At a time when the US Congress is divided on whether climate change even exists, the Massachusetts Audubon Society is making plans on how to adapt to it. Their problem is that climate change emperils their nature sanctuaries. They own 34,000 acres of land in the state, about 0.5% of the total, making them one of the state’s largest private landholders. The Commonwealth itself only owns 4%. Their forests are meant to be preserved as habitats for various bird and animal species, but as the forests change, the animals inevitably will too.
Tom Lautzenheiser writes about this here in the Fall 2010 issue of their magazine Sanctuary. He points to videos like this one, showing how spruce forests have migrated across the continent since the last Ice Age, as determined by pollen counts. The global temperature was about 8 deg C less then, and we’re looking at an increase of about 6 deg C in this century, according to the IPCC, and who knows what beyond that.
The Society has been carefully selecting what areas to preserve based on what the species balance looks like today, but that balance is going to shift radically in the next few decades. All their work will be for nought. They can hardly move the boundaries of their preserves to match the movement of the ensembles. Pleasant Valley, for instance, is all American chestnuts today, but could be full of tulip trees in another few years.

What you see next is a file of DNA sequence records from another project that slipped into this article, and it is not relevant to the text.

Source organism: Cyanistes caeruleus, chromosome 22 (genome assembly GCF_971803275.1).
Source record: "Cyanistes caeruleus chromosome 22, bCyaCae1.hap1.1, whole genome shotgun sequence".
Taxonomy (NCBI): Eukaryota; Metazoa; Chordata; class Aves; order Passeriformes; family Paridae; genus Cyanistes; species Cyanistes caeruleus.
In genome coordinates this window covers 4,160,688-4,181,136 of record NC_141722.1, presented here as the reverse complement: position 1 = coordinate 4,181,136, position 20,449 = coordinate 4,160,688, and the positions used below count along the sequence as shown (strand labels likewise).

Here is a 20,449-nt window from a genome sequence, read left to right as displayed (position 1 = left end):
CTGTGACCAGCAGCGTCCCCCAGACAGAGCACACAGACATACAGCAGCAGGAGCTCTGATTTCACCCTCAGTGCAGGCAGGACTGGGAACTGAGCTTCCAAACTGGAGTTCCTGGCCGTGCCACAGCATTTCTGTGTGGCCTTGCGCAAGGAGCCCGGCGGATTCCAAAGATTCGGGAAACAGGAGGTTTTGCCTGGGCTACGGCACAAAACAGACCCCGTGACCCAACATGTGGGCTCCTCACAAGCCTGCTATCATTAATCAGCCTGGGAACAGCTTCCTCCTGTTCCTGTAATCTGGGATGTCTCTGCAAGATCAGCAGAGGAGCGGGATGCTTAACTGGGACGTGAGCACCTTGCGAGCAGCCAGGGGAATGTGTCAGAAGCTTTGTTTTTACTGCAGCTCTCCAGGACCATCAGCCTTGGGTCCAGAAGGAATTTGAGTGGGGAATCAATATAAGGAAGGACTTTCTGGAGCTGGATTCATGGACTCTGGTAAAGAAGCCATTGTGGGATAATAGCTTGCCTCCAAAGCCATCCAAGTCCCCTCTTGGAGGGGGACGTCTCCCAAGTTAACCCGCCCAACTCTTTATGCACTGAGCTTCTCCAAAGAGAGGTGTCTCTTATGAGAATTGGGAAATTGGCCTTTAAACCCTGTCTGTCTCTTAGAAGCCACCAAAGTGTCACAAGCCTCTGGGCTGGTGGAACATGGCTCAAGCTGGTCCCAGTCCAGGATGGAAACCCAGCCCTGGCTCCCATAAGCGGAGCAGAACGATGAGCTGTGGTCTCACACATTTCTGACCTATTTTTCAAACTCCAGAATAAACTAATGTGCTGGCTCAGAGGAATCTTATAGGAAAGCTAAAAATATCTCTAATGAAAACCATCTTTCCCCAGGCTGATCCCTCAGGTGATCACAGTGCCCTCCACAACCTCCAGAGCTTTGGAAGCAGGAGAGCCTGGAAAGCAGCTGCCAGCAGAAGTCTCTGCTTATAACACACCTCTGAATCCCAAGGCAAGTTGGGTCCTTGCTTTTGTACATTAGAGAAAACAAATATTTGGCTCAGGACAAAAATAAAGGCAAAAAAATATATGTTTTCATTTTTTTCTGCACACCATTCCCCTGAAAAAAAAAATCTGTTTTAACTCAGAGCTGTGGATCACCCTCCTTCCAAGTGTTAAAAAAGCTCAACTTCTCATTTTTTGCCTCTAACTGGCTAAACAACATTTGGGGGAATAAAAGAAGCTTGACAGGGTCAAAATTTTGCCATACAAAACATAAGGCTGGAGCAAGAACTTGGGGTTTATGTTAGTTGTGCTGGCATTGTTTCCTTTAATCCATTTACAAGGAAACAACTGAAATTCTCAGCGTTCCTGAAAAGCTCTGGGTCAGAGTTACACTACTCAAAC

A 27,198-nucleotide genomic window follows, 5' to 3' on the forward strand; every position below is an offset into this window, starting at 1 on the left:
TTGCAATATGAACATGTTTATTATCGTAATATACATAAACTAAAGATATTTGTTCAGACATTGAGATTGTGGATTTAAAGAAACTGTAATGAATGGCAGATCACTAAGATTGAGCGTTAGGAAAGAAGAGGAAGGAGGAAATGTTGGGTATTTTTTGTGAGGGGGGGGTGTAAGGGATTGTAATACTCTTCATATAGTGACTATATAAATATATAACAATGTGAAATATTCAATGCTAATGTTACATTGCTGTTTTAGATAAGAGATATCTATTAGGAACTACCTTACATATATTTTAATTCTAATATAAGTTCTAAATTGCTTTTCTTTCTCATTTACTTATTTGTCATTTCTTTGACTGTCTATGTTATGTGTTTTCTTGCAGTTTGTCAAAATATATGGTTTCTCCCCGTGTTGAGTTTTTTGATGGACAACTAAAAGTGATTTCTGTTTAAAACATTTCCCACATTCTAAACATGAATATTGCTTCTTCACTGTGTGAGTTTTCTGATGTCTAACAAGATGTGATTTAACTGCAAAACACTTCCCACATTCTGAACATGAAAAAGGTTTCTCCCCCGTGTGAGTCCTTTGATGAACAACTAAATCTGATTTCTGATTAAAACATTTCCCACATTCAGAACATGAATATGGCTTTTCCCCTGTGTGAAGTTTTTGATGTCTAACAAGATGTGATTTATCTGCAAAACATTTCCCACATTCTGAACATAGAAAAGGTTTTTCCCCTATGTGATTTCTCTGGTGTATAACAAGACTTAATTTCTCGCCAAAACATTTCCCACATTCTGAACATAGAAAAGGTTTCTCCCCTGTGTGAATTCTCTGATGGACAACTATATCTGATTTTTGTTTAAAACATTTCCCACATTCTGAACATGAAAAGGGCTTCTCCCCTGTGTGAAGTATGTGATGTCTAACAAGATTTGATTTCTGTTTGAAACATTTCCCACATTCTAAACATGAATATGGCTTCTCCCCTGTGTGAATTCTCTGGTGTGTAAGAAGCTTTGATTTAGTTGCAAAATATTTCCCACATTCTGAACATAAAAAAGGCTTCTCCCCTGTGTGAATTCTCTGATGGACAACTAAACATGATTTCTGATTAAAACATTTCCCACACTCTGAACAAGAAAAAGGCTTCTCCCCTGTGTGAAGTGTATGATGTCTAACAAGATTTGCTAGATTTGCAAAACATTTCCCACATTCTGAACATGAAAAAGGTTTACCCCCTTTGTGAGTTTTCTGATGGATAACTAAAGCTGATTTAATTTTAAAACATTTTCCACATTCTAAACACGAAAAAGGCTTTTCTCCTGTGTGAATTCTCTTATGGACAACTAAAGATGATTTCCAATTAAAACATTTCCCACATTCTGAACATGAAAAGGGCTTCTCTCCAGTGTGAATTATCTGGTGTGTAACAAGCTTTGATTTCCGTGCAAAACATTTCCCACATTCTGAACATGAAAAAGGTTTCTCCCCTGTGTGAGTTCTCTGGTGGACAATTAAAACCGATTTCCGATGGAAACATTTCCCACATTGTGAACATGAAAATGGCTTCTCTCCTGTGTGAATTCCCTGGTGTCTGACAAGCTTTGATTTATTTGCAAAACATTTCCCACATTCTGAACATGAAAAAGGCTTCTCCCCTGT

What to do? Lautzenheiser suggests picking preserves based on diversity of geography instead of present-day species ensembles. If the preserve has a variety of landscapes – deep valley, hillside, and plain – within it, there will always be a range of ecologies within it. Some fragment of the animal species we want to preserve will be able to survive somewhere within it. It’s equally important to build connections between preserves, so that species can migrate along protected paths. The goal is to maintain some resilience to the changes that are sweeping upon us.
Well that’s nice, you might say, but shouldn’t they be more worried about one particular species, namely us? If climate change is going to be drastic for chestnut trees and robins, isn’t it going to be worse for us? Well, yes, actually. But that’s not their job. They’ve been working on nature preservation for 116 years now, and expect to be doing it for centuries to come. They’re taking the long view, even if the politicians aren’t.